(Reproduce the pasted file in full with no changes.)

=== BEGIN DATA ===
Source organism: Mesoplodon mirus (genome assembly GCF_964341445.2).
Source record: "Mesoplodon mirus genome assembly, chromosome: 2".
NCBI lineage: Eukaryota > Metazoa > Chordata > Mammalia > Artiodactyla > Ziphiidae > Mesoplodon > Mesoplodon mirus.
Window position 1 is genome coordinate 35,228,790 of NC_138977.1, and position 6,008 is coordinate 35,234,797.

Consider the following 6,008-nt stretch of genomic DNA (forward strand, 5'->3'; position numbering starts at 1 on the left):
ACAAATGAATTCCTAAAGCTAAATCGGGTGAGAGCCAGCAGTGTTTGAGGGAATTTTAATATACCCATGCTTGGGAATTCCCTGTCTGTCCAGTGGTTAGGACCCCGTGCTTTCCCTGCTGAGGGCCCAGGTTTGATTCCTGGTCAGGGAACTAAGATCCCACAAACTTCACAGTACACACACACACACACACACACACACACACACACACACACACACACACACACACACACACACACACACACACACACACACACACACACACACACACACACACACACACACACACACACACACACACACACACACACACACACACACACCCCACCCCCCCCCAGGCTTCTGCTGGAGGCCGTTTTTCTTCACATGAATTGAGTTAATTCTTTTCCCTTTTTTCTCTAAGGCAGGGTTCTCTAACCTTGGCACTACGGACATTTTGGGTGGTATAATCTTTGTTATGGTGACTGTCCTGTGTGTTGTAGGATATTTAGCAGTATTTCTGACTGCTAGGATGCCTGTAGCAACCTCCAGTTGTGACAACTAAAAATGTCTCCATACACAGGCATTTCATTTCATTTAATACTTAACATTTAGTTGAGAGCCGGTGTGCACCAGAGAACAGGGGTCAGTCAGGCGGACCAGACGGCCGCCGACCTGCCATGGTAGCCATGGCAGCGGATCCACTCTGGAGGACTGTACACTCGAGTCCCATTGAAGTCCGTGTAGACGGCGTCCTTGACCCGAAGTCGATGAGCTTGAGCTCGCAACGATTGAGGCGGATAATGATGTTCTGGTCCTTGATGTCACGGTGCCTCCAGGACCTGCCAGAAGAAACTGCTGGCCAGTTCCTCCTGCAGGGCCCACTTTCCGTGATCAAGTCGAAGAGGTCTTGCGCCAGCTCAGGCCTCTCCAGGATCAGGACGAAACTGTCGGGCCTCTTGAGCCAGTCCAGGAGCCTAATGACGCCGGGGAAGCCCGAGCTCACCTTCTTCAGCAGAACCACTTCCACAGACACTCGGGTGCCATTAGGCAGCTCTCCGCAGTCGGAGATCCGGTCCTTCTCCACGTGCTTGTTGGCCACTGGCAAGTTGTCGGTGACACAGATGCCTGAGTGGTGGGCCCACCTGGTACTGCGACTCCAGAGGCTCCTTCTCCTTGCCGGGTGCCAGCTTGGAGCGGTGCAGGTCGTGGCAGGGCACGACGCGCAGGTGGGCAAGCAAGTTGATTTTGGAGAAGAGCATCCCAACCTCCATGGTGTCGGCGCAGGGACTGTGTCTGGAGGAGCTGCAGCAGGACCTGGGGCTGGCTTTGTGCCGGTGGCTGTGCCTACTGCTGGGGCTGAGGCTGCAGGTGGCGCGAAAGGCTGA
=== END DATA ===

Source organism: Mesoplodon mirus (genome assembly GCF_964341445.2).
Source record: "Mesoplodon mirus genome assembly, chromosome: 2".
NCBI lineage: Eukaryota > Metazoa > Chordata > Mammalia > Artiodactyla > Ziphiidae > Mesoplodon > Mesoplodon mirus.
Window position 1 is genome coordinate 35,228,790 of NC_138977.1, and position 6,008 is coordinate 35,234,797.

Consider the following 6,008-nt stretch of genomic DNA (forward strand, 5'->3'; position numbering starts at 1 on the left):
ACAAATGAATTCCTAAAGCTAAATCGGGTGAGAGCCAGCAGTGTTTGAGGGAATTTTAATATACCCATGCTTGGGAATTCCCTGTCTGTCCAGTGGTTAGGACCCCGTGCTTTCCCTGCTGAGGGCCCAGGTTTGATTCCTGGTCAGGGAACTAAGATCCCACAAACTTCACAGTACACACACACACACACACACACACACACACACACACACACACACACACACACACACACACACACACACACACACACACACACACACACACACACACACACACACACACACACACACACACACACACACACACACACACACACACACACCCCACCCCCCCCCAGGCTTCTGCTGGAGGCCGTTTTTCTTCACATGAATTGAGTTAATTCTTTTCCCTTTTTTCTCTAAGGCAGGGTTCTCTAACCTTGGCACTACGGACATTTTGGGTGGTATAATCTTTGTTATGGTGACTGTCCTGTGTGTTGTAGGATATTTAGCAGTATTTCTGACTGCTAGGATGCCTGTAGCAACCTCCAGTTGTGACAACTAAAAATGTCTCCATACACAGGCATTTCATTTCATTTAATACTTAACATTTAGTTGAGAGCCGGTGTGCACCAGAGAACAGGGGTCAGTCAGGCGGACCAGACGGCCGCCGACCTGCCATGGTAGCCATGGCAGCGGATCCACTCTGGAGGACTGTACACTCGAGTCCCATTGAAGTCCGTGTAGACGGCGTCCTTGACCCGAAGTCGATGAGCTTGAGCTCGCAACGATTGAGGCGGATAATGATGTTCTGGTCCTTGATGTCACGGTGCCTCCAGGACCTGCCAGAAGAAACTGCTGGCCAGTTCCTCCTGCAGGGCCCACTTTCCGTGATCAAGTCGAAGAGGTCTTGCGCCAGCTCAGGCCTCTCCAGGATCAGGACGAAACTGTCGGGCCTCTTGAGCCAGTCCAGGAGCCTAATGACGCCGGGGAAGCCCGAGCTCACCTTCTTCAGCAGAACCACTTCCACAGACACTCGGGTGCCATTAGGCAGCTCTCCGCAGTCGGAGATCCGGTCCTTCTCCACGTGCTTGTTGGCCACTGGCAAGTTGTCGGTGACACAGATGCCTGAGTGGTGGGCCCACCTGGTACTGCGACTCCAGAGGCTCCTTCTCCTTGCCGGGTGCCAGCTTGGAGCGGTGCAGGTCGTGGCAGGGCACGACGCGCAGGTGGGCAAGCAAGTTGATTTTGGAGAAGAGCATCCCAACCTCCATGGTGTCGGCGCAGGGACTGTGTCTGGAGGAGCTGCAGCAGGACCTGGGGCTGGCTTTGTGCCGGTGGCTGTGCCTACTGCTGGGGCTGAGGCTGCAGGTGGCGCGAAAGGCTGA